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Another's Eyes

Aine Gwaed Infanc

          You step outside and see blue the same color as your eyes. It’s your favorite color, and who can wonder. It’s much better than the endless shades of yellowish grey that make up the rest of your world. One in twelve males are red-green colorblind. And you’re one of them. They say that you’re missing important cells in your retina, but that it’s a common genetic problem. Nothing to worry about. You don’t worry about it. You can’t worry about missing out on something you’ve never experienced. At least that’s what everyone says.

          Oddly enough, you look forward to seeing the sunrise every morning. Maybe you watch it because you like to philosophize about the endless possibilities of a new day. But I think you also do it in hope that one morning, if you’re good enough, if you stand in just the right place, if you crack your eyelid open just right, that the sky will bloom red and purple. Each morning is another experiment. This morning will be a failed experiment just like the other 7,701 mornings before it, but never mind that. Edison never quit. How many ways was it that he invented the lightbulb before it glowed? And so, you wake up and crawl out of bed to stand on the hill you call a mountain and watch that fearful orb rise. In the past, you’ve tried looking out the side of your eye hoping that one of those missing cone cells exists on the periphery of your retina, an antisocial little bugger hiding from the world and, in doing so, hiding the world from you. You squint differently today than you did yesterday and the , days before that.  You clench your teeth, ball up a freckled fist, and wait in the dewy darkness until pale light begins to flow over the horizon. A tsunami of light mounts and comes splashing over the world. But it is just yellow light and the sky is blue. And that is all that there will ever be.

          After today’s failed experiment, you jump in your Jeep (blue, of course) and pull cautiously out of your driveway. You pass a gas station, go under phone lines, and pass mid-century houses all seen through the lens of a yellow discolored photograph. The contrast between modernity and antiquity is striking. You’re a time-traveler. The cars passing you look strange in the sepia tones of the daguerreotypes you will be working with in a few minutes in the Archives. Everyone else finds the office

environment dull. But you see no difference. The whole world is made of so many different shades of manila folders.

          You like to stay indoors and look forward to the rain. Gloomy days are an equalizer. Inside, you read as many books as you can, contented that the pages are the same beige as the world you see. Your imagination is better than most maybe because the world of books and the world you see aren’t that very different.  The distinction between the page and reality blurs allowing you to easily transport yourself to the Greek Academy; to a galaxy far, far away; and then into stories of your own fabrication.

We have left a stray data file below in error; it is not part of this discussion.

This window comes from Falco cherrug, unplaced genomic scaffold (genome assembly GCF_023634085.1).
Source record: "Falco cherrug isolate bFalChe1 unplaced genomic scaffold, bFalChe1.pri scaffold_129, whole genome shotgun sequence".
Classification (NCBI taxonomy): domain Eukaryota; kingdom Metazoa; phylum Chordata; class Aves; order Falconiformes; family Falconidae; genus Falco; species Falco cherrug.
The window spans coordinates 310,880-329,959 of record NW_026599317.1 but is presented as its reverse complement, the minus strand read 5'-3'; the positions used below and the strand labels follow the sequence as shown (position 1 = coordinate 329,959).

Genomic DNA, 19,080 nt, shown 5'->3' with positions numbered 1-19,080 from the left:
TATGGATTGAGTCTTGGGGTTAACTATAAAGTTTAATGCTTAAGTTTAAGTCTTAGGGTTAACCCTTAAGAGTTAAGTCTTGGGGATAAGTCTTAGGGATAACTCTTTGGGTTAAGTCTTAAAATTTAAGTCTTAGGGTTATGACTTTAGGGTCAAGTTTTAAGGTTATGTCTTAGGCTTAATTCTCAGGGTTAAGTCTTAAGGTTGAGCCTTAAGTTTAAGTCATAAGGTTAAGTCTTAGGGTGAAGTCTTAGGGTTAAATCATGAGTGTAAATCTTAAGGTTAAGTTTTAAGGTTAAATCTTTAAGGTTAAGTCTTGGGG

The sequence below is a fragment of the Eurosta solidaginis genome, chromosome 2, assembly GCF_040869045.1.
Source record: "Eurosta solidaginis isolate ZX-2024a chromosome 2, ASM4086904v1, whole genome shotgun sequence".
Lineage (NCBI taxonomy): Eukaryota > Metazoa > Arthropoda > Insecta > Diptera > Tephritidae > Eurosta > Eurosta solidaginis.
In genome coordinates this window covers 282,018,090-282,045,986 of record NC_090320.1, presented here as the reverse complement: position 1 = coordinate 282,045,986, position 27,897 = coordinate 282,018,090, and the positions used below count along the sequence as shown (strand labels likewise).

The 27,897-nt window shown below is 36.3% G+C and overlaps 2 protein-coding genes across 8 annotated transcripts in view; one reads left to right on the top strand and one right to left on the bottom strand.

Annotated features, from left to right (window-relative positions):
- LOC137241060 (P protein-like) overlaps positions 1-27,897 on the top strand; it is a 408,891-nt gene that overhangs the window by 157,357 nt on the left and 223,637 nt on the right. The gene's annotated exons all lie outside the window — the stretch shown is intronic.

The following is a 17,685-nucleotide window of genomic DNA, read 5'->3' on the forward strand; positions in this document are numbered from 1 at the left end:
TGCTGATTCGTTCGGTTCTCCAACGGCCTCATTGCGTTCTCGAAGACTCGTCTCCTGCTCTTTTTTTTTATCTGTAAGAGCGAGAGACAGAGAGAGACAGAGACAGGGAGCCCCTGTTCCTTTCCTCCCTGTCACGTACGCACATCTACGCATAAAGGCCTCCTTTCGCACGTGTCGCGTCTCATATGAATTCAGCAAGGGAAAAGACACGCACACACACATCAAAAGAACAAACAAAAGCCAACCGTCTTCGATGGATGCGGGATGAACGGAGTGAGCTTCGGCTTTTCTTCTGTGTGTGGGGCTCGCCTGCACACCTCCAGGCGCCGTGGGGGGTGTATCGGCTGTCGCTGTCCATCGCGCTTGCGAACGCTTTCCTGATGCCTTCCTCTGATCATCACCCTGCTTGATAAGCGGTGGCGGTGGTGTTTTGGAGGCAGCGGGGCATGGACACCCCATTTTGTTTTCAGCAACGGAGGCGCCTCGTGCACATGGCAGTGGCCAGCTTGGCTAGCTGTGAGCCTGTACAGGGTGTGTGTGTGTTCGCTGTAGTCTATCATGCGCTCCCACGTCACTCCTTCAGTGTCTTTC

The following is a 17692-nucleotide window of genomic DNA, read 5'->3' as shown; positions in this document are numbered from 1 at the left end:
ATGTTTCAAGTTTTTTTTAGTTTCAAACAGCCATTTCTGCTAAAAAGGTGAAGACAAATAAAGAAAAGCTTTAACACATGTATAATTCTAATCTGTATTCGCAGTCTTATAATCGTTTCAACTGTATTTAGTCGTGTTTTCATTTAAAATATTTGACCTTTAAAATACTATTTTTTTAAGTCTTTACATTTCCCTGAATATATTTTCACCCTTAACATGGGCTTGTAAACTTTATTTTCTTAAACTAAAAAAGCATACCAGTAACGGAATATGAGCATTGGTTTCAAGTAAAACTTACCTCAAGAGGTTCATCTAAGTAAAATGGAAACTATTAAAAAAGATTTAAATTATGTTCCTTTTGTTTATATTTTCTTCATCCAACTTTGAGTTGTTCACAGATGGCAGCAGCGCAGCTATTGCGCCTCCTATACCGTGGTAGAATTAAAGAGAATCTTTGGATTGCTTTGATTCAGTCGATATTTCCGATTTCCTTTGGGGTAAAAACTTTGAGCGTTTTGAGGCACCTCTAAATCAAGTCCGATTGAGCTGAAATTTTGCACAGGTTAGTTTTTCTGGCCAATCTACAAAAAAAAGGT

The trees along the road wave their half-barren arms at you. It’s autumn, but you don’t understand all the fuss about the leaves. What is so exciting about brown leaves? To think that people would drive up into the mountains to see leaves that are brown all year long.

          The falling leaves signal in semaphore that Christmas will be here soon. That means pretty packages tied up in red and green. Beige and darker beige. Ho, ho, ho, Merry Christmas. Your friend is thinking about getting you a Rubik’s cube as a prank gift. You chuckle.

          You pull your Jeep up to the stoplight known to the rest of the world as a red light. The light turns green and you know because of the rhyme you were taught: “If it’s up and red, don’t speed ahead; if it’s down you can go now.” And so you drive through the intersection, doing something a thousand other people are taking for granted.

          Along your way, you pass a flag whipping in the breeze, a flag that represents the nation you love. The good ole Beige, White, and Blue. our deuteranopia affects your political and philosophical views in unexpected ways The world isn’t strictly dichromatic. You’re a true postmodern. Everyone’s beliefs are just so many shades of beige. You say you’re neither red nor blue politically; each side has its valuable opinions if you listen with an open mind. If decreased bias and empathy were symptoms of deuteranopia, it wouldn’t be bad if more people were colorblind.

          For all your enmity with color, no one would know that you can’t see the electric green of your own personality. It’s impossible to imagine that someone dancing so animatedly to Mr. Mister could live in a washed-out world. Although you’ll occasionally slip into darkness, you’re generally a vibrant rainbow. With your endless jokes and contagious laugh, you are a prism transforming the colorless light you see into a kaleidoscope of color for everyone else to enjoy. Everyone except you.

          You park the Jeep and take a final glance at your clothes to make sure they match before going into work. And they do: blue goes well with beige. You waltz into the library to greet a friend with a hug. You can’t tell how sunburned her cheeks are or the hazel green of her eyes. You can’t see what she sees. But she tries to see what you do. After all, you’re the one that showed her to see the value of looking through another’s eyes.

Fall, 2017 Issue